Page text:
VR is a demanding technology. Not just in the sense that it’s difficult to get right for the engineers building it, it’s also demanding for users. The screen demands total attention. It literally puts blinders on you! The headset is physically uncomfortable for many people, it takes away your ability to see and hear the real world clearly, and it requires you to learn new interactions.

Assuming that you get past all of these hurdles, there is still the question of how VR fits into the context of your life. Do you want to take off your headset and disconnect from your virtual friends every time your partner or child enters the room?

If we are to plot VR on a continuum of “demanding” to “convenient” with other computing devices, it would look something like this:

From easy to hard:

  • The watch is the easiest, because it’s on your wrist and invisible when you don’t need it, but all you have to do is rotate your wrist and glance when you need information.
  • After that is the phone, because it has to be pulled out of your pocket or purse and you have to hold it.
  • Then there is the tablet, because you need two hands and ideally a stand to use it. But it’s a bit smaller and lighter to bring around than a laptop.
  • After that is a laptop, which requires a desk and chair to use comfortably, despite its name.
  • Then a desktop, because moving it around is a hassle.
  • Then a VR headset, because although it’s not that hard to transport from one room to another, it requires you to ignore the world around you almost completely while you are using it.

But of course here we only have one dimension. VR believers would argue once we add the “motivation” axis the picture would look more like this:

Actually they might concede that today the motivation isn’t that high, because VR is so new and there’s no network effect of other people to use it with, or software and experiences to use. But they think this will naturally take care of itself over time, the same way it happened on the web and with mobile.

I think in order to answer that question, we need to add a third dimension to the graph.


How motivated you are to do a thing depends on who you are and what your goals are. It’s different for everyone. Sure, there are commonalities—we all want to be safe and loved and well-fed—but we all go about getting those things in slightly different ways.

VR believers think we will work, play, socialize, and exercise in the metaverse. I think some types of work, play, socialization, and exercise might benefit tremendously from VR, but I truly wonder whether strapping on a headset is worth the increased friction for most types of work. This is where the third dimension of the graph above comes into play.

If you’re an architect or chemist or pilot trainee, it’s easy to see how working in VR is better. You are inherently dealing with 3D objects. But what about programmers? Accountants? Writers? Would I be more productive if I was writing in the metaverse? It’s hard for me to see how that would be the case.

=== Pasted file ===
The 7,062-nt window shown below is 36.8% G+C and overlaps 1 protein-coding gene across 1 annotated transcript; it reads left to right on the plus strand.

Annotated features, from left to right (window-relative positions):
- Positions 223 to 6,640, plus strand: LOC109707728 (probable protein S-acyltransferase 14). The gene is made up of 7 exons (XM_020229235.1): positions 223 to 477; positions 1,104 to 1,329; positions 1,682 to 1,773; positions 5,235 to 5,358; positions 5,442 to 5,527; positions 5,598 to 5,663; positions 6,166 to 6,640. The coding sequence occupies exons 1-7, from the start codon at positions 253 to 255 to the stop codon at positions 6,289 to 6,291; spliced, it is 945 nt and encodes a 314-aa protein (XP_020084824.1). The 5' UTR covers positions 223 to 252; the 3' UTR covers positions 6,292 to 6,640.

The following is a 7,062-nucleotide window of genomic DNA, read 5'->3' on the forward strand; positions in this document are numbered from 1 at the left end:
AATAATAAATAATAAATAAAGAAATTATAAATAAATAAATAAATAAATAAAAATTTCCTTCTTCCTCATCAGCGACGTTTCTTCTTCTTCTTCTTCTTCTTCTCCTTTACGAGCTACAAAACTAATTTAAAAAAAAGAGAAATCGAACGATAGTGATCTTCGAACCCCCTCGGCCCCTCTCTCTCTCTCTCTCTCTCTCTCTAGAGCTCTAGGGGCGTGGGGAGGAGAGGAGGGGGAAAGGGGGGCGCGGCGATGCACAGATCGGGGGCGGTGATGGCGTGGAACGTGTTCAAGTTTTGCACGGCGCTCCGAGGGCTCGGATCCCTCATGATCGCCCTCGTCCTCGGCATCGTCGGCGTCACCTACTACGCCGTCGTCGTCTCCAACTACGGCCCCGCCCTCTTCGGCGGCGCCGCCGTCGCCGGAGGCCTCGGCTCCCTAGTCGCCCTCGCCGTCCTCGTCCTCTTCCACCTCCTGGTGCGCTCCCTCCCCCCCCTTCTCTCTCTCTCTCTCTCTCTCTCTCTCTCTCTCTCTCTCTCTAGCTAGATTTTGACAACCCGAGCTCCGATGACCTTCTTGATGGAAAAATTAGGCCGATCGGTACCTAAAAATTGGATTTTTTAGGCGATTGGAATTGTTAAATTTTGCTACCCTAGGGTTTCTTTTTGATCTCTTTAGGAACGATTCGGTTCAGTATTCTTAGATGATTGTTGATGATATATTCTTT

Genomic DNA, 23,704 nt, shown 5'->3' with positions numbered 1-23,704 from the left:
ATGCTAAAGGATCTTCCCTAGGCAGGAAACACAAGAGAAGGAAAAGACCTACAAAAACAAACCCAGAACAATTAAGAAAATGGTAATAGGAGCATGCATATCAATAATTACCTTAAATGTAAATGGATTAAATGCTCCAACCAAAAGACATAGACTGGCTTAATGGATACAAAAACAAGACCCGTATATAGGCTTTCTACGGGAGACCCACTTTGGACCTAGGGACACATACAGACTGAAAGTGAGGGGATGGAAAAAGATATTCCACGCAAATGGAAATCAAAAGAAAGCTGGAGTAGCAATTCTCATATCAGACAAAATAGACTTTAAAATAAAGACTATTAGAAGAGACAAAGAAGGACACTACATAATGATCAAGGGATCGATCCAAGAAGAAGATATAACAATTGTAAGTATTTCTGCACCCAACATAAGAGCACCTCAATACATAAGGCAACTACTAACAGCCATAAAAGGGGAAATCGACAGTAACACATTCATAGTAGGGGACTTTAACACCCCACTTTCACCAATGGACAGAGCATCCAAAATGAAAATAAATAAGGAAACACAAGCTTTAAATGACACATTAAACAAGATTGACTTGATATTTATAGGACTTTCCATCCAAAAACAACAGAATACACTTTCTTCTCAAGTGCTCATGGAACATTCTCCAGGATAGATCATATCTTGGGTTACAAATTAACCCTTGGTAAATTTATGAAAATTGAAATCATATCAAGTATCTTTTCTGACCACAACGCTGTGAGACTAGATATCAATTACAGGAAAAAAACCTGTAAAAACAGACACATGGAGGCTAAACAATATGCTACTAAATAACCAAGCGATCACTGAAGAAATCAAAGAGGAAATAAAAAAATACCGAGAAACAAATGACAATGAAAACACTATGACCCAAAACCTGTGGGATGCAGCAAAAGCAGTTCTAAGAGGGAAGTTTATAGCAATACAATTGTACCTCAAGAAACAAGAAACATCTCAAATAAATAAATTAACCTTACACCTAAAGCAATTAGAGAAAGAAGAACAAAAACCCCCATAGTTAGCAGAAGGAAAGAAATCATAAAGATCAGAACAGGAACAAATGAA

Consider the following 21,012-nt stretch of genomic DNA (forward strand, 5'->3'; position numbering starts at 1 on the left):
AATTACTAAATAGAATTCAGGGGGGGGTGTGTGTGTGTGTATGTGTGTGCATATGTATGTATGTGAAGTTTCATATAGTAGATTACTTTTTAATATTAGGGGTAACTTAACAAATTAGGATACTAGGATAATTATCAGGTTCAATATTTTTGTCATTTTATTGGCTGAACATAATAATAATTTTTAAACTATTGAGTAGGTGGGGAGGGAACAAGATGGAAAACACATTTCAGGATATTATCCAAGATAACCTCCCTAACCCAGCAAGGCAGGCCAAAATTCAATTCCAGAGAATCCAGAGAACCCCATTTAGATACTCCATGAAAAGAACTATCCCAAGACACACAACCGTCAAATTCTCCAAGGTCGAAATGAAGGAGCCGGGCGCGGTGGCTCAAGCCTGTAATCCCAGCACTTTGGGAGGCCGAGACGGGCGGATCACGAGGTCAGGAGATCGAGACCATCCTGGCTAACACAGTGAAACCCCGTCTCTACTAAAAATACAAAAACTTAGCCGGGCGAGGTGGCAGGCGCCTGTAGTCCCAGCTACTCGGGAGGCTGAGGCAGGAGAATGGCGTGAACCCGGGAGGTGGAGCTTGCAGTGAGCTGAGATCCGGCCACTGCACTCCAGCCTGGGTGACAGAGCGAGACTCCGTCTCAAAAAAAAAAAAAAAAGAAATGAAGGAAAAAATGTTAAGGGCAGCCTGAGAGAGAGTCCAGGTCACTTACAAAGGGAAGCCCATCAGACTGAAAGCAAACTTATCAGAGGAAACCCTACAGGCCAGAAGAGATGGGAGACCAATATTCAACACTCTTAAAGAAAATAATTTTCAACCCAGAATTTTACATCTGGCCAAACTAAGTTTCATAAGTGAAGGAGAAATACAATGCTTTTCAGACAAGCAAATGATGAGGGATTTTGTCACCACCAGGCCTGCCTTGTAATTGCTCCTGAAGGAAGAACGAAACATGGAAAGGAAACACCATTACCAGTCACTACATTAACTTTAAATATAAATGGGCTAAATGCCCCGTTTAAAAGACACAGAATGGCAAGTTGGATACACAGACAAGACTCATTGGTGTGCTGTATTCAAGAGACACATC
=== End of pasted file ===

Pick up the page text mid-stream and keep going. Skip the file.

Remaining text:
The question is, how many types of work will benefit from VR? What types of play? What types of socialization? What types of exercise? I don’t think it’s that many. When I listened to Mark Zuckerberg talk yesterday, the main value proposition I heard was about a visceral sense of presence you get from being in VR with other people, and all the nonverbal signals you can see. But how much does that matter? The behavior of Meta employees suggests it doesn’t matter that much, because they largely avoid using their own product.

And as much as VR might be able to make massive improvements in speed and graphical fidelity, it’s hard to see how it can overcome the fundamental friction involved in strapping a thing on your face that blocks out the world.

So I have to admit… I am not optimistic.


There’s a reason why over 6 billion people have smartphones, but more like 1 billion people have laptop or desktop PCs. Smartphones are newer than PCs, but they grew faster and spread further because they are easier. You can use them anywhere, and they’re cheap.

Traditional PCs are only necessary for a subset of specific applications for a certain type of work or play. I can easily see a future where VR is to PC as PC is to smartphones: a subset of a subset.

If this is true, this would be a huge blow to Meta. It will probably result in Mark Zuckerberg resigning. Not because anybody could force him to (supervoting shares ftw!), but because why would he keep putting himself through this?? He is spending a truly ass-clenching amount of money to make this happen. If this doesn’t work, what else is there?

With the bar raised this high, the only possible route to success is if VR really is the next big computing platform, with Meta in a similar dominant position as Apple has in smartphones.

I am rooting for anyone who tries to build the future. But I just don’t see this one happening.